I grew up in Western Massachusetts, playing in rock bands and studying a bit of classical piano. In college, I was the last person in history to get a traditional modernist/twelve-tone education, studying composition with Milton Babbitt, Leon Kirchner, and Bernard Rands. This led me to quit music for a while. After graduating from college, I received a scholarship to do graduate work in philosophy at Oxford University, but spent most of my time learning to play jazz piano. I was such a bad philosophy student that I was eventually asked to leave the program. (It wasn't that I didn't try: I tried too hard, and wanted too much to do my own, not-very-academic thing.) I spent a few years kicking around Boston, thinking about music, working as a freelance teaching assistant, and doing a little journalism. (My big hit was an essay in the Atlantic Monthly about the philosophical significance of William James's drug use.) In 1997, having failed at everything except music, I entered the Ph.D. program at the University of California, Berkeley, where my teachers included Steve Coleman, Olly Wilson, David Wessel, and Edmund Campion.
Since coming to Princeton I've been working at the intersection of composition and theory. As a theorist, I like to ask questions like "what sorts of scales are musically useful?" or "how can we represent the various contrapuntal routes from chord to chord?" As a composer, I often take inspiration from these questions, letting my theoretical work point me toward particular scales, chords, or techniques. In 2011, I published a book, A Geometry of Music, which explains these ideas in very great detail. My music can be heard on the CD "Beat Therapy," which combines jazz sounds and rhythms with a more classical sense of formal development. A second CD of more classical music will be released in late 2012.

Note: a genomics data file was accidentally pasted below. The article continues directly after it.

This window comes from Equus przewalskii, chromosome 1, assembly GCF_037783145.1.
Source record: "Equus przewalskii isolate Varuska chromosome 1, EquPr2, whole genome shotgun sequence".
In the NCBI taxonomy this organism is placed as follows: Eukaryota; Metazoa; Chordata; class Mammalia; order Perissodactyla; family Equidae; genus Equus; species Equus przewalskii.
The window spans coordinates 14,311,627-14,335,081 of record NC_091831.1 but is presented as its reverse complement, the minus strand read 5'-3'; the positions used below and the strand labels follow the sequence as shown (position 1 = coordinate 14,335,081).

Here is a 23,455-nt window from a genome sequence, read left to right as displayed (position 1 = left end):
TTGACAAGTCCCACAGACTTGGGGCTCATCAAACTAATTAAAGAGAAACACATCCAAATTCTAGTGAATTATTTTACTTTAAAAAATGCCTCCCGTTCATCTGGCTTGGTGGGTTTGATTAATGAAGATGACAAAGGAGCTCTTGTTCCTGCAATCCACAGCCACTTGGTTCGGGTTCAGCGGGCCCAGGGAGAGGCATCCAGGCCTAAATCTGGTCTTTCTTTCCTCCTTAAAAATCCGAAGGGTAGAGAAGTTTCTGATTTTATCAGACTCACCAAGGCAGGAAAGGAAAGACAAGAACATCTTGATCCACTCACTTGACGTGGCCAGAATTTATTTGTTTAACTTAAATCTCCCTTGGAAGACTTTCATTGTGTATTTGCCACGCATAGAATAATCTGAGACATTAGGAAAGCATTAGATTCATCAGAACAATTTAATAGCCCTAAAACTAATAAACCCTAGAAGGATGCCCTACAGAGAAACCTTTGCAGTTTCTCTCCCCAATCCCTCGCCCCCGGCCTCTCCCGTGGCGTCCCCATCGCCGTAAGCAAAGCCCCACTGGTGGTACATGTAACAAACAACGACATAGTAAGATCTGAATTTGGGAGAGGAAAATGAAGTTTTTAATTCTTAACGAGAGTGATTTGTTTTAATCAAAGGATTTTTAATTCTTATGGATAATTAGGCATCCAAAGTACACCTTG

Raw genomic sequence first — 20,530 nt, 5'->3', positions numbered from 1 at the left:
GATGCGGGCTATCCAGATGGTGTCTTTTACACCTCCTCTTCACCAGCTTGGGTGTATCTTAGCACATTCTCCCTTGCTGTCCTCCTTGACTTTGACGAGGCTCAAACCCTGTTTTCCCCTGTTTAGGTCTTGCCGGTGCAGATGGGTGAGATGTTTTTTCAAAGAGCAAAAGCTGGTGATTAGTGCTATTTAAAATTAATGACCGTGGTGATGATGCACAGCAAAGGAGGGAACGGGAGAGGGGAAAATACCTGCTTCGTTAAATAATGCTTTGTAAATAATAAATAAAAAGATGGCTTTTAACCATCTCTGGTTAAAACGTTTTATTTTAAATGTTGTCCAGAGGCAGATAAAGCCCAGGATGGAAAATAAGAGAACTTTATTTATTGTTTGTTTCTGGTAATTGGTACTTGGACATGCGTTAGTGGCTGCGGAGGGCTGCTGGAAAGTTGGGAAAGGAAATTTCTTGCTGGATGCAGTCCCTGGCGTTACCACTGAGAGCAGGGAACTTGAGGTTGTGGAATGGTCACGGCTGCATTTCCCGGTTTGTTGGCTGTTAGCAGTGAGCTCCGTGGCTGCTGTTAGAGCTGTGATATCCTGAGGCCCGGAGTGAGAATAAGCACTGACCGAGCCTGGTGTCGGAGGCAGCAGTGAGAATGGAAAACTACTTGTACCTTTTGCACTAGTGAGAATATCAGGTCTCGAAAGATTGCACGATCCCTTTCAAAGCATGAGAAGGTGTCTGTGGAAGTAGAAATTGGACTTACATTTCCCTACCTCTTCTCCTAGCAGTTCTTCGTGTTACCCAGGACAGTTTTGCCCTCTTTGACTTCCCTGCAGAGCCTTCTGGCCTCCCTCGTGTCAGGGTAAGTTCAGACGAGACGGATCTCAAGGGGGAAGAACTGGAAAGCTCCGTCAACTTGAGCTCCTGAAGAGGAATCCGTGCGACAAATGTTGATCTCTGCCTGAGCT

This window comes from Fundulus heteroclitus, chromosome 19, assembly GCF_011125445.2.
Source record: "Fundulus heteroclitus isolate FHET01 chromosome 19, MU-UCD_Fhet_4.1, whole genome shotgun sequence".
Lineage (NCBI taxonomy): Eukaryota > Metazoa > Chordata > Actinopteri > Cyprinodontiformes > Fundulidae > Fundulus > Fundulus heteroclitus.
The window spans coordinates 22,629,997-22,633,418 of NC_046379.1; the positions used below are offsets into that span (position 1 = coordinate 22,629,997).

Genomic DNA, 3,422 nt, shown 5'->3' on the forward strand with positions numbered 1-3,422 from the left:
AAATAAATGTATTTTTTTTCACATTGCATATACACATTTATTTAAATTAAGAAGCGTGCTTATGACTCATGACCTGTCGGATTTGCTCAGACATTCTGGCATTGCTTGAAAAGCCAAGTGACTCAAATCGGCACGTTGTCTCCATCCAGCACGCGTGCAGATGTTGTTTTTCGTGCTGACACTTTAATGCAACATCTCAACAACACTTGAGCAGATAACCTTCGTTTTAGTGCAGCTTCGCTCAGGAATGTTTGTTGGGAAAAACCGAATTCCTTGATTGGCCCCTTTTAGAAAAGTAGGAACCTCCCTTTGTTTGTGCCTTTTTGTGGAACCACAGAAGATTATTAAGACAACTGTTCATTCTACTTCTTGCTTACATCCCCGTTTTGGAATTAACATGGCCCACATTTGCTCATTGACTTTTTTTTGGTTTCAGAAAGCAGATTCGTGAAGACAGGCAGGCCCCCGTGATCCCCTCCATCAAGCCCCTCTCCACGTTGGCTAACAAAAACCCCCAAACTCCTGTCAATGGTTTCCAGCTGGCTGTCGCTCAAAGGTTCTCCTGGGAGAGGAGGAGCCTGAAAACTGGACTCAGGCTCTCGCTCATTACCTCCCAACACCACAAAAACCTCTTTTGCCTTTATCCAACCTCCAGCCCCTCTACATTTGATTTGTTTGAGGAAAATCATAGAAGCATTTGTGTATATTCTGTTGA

I suppose that I'm motivated by a few basic musical convictions. First, I think that tonality, rather than dying a sudden death around 1911, has continued to evolve over the last 100 years, in both the "classical" and "popular" traditions. A second conviction is that musicians tend to make too much out of differences between genres. I like to think of myself as participating in a culture that includes not just contemporary concert music, but also popular music, jazz, folk music, classical music, and pretty much everything else. In particular, I try to try to think about what I am doing, not just from the vantage of contemporary academic art, but from a more general perspective that (hopefully) encompasses fundamental human values. (This involves forcing myself to ask questions like "who in the world am I writing for?") A third (and perhaps more prosaic) conviction is that technology is fundamentally changing the nature of music, not just by providing us with new sounds, but also by providing us with new ways of thinking in and about music. I am very interested in computer-assisted composition, analysis, improvisation, and the interactions between these.
Finally, since coming to Princeton I have realized that it's important to have fun when writing, and I now try to think of composition as an elaborate and very important sort of game. In the end, we make art to make life better!